卤猫认为,他所喜爱的那些艺术家,在某种程度上,积极地影响着自己。“因为当你看到大量风格迥异的作品之后,那些你认为好的东西,其实会在你的内心深处扎根。直到有一天,你开始尝试用画笔表达自己的时候,它们便会在一笔一画中重新流露出来。”

Oamul considers traveling and reading to be crucial tools for fostering knowledge and creativity. These two things constantly inspire him and drive him to create new works of art. In his view, traveling to new places is exciting, and leaving your comfort zone will forcibly bring about new ideas. On the other hand, reading can bring about a sense of calm, and sometimes certain words and phrases in books have the power to trigger vivid mental imagery to provide ideas for new works.


卤猫时常通过旅行和阅读去培养自己的知识面,并让自己保持持续的创作灵感。他认为,旅行总是能让自己超出现有的生活圈,并激发出新的想法;而当静下来翻阅书籍时,一词一句则时常会让你不自觉地联想出一幅幅有关自己的画面来。

In Oamul’s illustration book Feribo, the main character is a small fox who’s trying to improve himself for a rabbit that he adores. This series was a huge fan favorite. “The idea for this actually came about accidentally. I noticed that carrots in the marketplace resembled foxes: their color, shape, and so on. As I refined this idea more and more, I began to feel like this fox was telling me a story. So I started drawing it.” Oamul revealed to us that the story of this fox doesn’t just end with this book. Besides hinting at a future Feribo sequel, Oamul is also busy preparing a small art exhibition that will be open to the public soon!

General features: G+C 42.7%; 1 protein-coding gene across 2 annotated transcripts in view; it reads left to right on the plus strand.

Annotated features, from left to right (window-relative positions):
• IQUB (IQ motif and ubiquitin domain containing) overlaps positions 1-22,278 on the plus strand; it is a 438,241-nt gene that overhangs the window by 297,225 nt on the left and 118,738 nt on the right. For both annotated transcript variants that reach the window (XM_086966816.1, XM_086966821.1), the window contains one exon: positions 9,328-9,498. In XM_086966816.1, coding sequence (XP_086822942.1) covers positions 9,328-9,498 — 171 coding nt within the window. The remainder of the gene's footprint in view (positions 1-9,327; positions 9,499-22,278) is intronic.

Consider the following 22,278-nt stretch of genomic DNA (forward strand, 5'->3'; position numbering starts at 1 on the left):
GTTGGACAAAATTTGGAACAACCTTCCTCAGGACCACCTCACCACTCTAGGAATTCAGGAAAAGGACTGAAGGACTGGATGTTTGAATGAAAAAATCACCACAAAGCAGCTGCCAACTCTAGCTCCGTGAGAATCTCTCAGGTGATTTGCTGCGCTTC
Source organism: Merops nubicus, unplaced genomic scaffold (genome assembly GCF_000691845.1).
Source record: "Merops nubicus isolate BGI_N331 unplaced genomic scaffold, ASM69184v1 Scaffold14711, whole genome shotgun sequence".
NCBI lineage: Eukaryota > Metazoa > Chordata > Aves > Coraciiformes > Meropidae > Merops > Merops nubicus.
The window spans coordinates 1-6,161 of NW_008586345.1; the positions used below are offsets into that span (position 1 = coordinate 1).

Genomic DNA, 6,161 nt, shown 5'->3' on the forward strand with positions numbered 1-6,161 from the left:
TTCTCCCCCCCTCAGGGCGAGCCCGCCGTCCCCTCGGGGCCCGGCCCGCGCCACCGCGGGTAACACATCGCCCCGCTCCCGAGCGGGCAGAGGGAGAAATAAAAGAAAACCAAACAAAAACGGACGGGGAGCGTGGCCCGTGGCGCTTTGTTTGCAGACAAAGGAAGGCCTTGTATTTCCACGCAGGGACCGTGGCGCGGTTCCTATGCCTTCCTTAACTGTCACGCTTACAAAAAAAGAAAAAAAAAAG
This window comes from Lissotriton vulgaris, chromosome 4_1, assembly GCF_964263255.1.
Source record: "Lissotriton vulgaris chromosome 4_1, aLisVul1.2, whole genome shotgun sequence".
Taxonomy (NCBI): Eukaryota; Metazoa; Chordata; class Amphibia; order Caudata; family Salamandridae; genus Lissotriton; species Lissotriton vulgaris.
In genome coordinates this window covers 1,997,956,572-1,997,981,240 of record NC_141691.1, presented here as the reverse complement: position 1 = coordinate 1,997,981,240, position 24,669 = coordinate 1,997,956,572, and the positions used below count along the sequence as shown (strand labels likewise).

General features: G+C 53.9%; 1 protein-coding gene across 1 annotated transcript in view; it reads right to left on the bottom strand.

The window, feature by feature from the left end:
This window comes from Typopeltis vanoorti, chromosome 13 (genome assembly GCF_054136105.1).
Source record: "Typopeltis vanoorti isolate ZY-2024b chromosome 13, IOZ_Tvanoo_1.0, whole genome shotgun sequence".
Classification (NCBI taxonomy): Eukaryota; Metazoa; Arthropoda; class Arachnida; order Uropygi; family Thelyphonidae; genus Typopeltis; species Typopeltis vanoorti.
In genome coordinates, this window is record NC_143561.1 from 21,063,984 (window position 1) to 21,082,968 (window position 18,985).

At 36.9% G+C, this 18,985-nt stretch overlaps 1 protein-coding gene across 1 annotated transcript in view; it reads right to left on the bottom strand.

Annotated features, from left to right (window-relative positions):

在绘本《狐狸卜》中,主角小狐狸为了心爱的兔子努力让自己变得更好,这一形象深受读者喜爱。卤猫说:“狐狸卜这个形象其实是偶然诞生的,因为我觉得菜市场的葫芦卜无论从颜色还是形象来说,都像极了一只小狐狸。在狐狸卜的形象成熟之后,我觉得他在告诉我他自己的故事,然后我便将它们一一绘画了出来。”他还透露说,狐狸卜的故事还会继续创作下去。此外,近期他正在准备一个小画展,这个画展将很快与读者见面。

Website: oamul.com
Tumblr: ~/oamul

 

Contributor: Tom Zhang
Images Courtesy of Oamul


网站oamul.com
Tumblr~/oamul

 

供稿人: Tom Zhang
图片由卤猫提供

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The Man in Between Two Phrases

June 11, 2016 2016年6月11日

 

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Shun Kawakami is a Japanese artist and designer known for his signature style and ingenious approach that adopts the beauty of traditional Japanese aesthetics. He was born in Fukugawa, the old town of Tokyo, where Edo-era culture is still deeply engrained into the daily life of residents there. “Being born in that town and being raised by my grandfather who was a traditional craftsman influenced me a lot. He was the typical Edokko and actually used to wear a kimono everyday.”